The Consejo Nacional Electoral (CNE), the country’s electoral body, appears to have been caught attempting to gerrymander districts ahead of the fall parliamentary elections to benefit the PSUV and harm the opposition.
The CNE released population projections last week for December 2016. Based on the projections, states can stand to gain or lose seats in the National Assembly.
The CNE projections in several key states raise questions as to their validity, as they fly in the face of estimates by the Instituto Nacional de Estadistica de Venezuela (INE), which is responsible for conducting the census.
For example, the CNE projects an anomalous population figure for Aragua state. According to the CNE numbers, Aragua – traditional a PSUV state – would gain an additional seat in the National Assembly. Below, a table showing the CNE figure for December 2015, along with INE estimates for June 30 2015/2016:
- INE population estimate, June 30 2015: 1,805,185
- CNE population estimate, December 31 2015: 1,888,983
- INE population estimate, June 30 2016: 1,822,424
The CNE figure represents a population increase of 4.64% in Aragua state between June 30 and December 31 of this year.
Similarly, Miranda state, an opposition bastion, appears to show confusing population figures. The CNE projections would take away a seat from Miranda to the National Assembly:
- INE population estimate, June 30 2015: 3,159,048
- CNE population estimate, December 31 2015: 2,989,795
- INE population estimate, June 30 2016: 3,194,390
The CNE figures represents a population decrease of 5.36% in Miranda state between June 30 and December 31 of this year.
Last week, Jesus Torrealba, the head of the Mesa de la Unidad Democratica, called on both the CNE and the INE to clarify the figures, which he qualified as “not corresponding to reality”.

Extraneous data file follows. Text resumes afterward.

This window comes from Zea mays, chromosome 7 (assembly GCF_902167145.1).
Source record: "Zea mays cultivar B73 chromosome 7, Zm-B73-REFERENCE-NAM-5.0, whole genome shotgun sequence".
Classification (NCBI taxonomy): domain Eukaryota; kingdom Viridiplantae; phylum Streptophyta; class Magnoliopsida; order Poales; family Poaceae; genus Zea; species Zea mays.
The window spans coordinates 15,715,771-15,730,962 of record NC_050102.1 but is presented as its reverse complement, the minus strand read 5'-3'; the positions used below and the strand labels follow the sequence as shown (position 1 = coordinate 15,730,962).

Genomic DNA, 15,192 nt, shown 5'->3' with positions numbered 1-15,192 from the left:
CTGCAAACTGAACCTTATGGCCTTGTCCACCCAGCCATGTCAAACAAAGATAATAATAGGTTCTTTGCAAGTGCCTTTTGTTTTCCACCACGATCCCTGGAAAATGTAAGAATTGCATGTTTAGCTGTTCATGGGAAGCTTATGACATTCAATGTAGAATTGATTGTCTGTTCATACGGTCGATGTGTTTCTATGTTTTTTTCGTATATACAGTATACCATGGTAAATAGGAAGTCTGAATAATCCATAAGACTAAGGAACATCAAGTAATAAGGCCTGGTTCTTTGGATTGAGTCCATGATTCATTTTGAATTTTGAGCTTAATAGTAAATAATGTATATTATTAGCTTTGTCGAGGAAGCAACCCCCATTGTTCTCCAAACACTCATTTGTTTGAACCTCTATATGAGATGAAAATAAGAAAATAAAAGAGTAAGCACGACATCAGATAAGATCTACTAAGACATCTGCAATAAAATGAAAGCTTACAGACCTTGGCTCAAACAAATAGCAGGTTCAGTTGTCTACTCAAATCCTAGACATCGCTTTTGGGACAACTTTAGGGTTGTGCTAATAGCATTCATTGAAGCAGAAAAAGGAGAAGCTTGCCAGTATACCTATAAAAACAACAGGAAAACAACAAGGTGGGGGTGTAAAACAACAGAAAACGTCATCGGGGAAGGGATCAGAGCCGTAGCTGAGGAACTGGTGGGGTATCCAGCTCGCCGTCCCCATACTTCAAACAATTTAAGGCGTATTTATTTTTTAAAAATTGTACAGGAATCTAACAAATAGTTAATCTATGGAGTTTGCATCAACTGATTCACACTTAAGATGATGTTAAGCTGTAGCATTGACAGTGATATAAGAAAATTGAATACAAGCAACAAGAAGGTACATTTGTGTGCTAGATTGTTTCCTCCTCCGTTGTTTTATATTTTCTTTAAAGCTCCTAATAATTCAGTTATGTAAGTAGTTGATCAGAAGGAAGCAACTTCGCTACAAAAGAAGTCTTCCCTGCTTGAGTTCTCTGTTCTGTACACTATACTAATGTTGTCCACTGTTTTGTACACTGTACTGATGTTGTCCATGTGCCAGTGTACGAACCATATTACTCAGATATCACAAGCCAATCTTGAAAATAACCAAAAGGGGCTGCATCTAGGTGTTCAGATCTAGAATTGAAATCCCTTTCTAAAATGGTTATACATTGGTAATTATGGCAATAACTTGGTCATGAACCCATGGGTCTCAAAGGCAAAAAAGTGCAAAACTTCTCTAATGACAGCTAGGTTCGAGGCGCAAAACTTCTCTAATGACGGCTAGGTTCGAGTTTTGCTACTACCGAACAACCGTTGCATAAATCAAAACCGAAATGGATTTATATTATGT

Sumate, an NGO closely tied to the opposition, argues that rather than create highly suspicious population estimates, the logical thing for the CNE to do would be to simple pick a centre point along the INE population estimate trend for the June 30 2015-2016 period.
The National Assembly is expected to vote soon on whether to accept the CNE’s projections and move forward with the changes.
Foreign Affairs Minister Visits Iran
Ministry of Foreign Affairs Delcy Rodriguez arrived in Tehran, Iran today in a surprise visit to the country that is expected to last just a few hours. Her entourage includes Minister of Oil Asdrubal Chavez.
The Iranian Isna news agency reports that the Venezuelan delegation will meet with their Iranian counterparts, namely Minister of Foreign Affairs Mohamad Yavad Zarif and Minister of Oil Bijam Namdar Zangane. Isna also reports that the focus of the meeting was to address falling oil prices, an issue which has united both OPEC members.
Zarif spoke to the press after the meeting with Rodriguez, saying:
We are happy to host the Venezuelan Foreign and Oil Ministers today. We had a good discussion when it comes to bilateral ties, international and regional relations, and we’ve spoken about economic collaborations and political consultations.
Turning to tensions both countries have with the United States, Zarif said:
We believe that the Venezuelan people are resisting foreign threatening policies in the same way that the Iranian people, with their perseverance against foreign threats, provoked their failure.
Zarif was referring to recent talks between the United States and Iran regarding its nuclear program. Although the talks have been tenuous, President Obama announced what appears to be a breakthrough in the negotiations earlier this month.
Iran and Venezuela have enjoyed close relations in the Bolivarian era, united in their opposition to the United States. That same opposition has also moved Russia and Venezuela closer together in recent years. Just today, Russian Foreign Affairs Minister Sergei Lavrov voiced his support for Venezuela through Twitter, saying: